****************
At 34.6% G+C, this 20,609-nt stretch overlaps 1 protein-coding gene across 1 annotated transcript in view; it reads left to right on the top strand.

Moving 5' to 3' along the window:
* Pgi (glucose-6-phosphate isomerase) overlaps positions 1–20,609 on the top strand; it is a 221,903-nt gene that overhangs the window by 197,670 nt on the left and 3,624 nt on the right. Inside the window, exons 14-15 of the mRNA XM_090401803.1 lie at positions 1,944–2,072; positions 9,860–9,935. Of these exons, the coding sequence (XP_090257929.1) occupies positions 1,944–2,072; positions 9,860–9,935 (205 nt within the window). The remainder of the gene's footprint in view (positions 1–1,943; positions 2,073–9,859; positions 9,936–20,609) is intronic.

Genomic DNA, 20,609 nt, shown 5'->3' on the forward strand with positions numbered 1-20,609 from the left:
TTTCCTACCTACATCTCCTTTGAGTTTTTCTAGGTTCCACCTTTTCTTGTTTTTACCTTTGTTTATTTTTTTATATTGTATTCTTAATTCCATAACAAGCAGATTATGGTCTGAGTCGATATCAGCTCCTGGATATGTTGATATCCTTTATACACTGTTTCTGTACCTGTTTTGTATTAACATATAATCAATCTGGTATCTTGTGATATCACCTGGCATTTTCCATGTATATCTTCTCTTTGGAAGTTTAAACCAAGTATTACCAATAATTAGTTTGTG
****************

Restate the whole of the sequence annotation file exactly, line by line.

At 34.6% G+C, this 20,609-nt stretch overlaps 1 protein-coding gene across 1 annotated transcript in view; it reads left to right on the top strand.

Moving 5' to 3' along the window:
* Pgi (glucose-6-phosphate isomerase) overlaps positions 1–20,609 on the top strand; it is a 221,903-nt gene that overhangs the window by 197,670 nt on the left and 3,624 nt on the right. Inside the window, exons 14-15 of the mRNA XM_090401803.1 lie at positions 1,944–2,072; positions 9,860–9,935. Of these exons, the coding sequence (XP_090257929.1) occupies positions 1,944–2,072; positions 9,860–9,935 (205 nt within the window). The remainder of the gene's footprint in view (positions 1–1,943; positions 2,073–9,859; positions 9,936–20,609) is intronic.

Genomic DNA, 20,609 nt, shown 5'->3' on the forward strand with positions numbered 1-20,609 from the left:
TTTCCTACCTACATCTCCTTTGAGTTTTTCTAGGTTCCACCTTTTCTTGTTTTTACCTTTGTTTATTTTTTTATATTGTATTCTTAATTCCATAACAAGCAGATTATGGTCTGAGTCGATATCAGCTCCTGGATATGTTGATATCCTTTATACACTGTTTCTGTACCTGTTTTGTATTAACATATAATCAATCTGGTATCTTGTGATATCACCTGGCATTTTCCATGTATATCTTCTCTTTGGAAGTTTAAACCAAGTATTACCAATAATTAGTTTGTG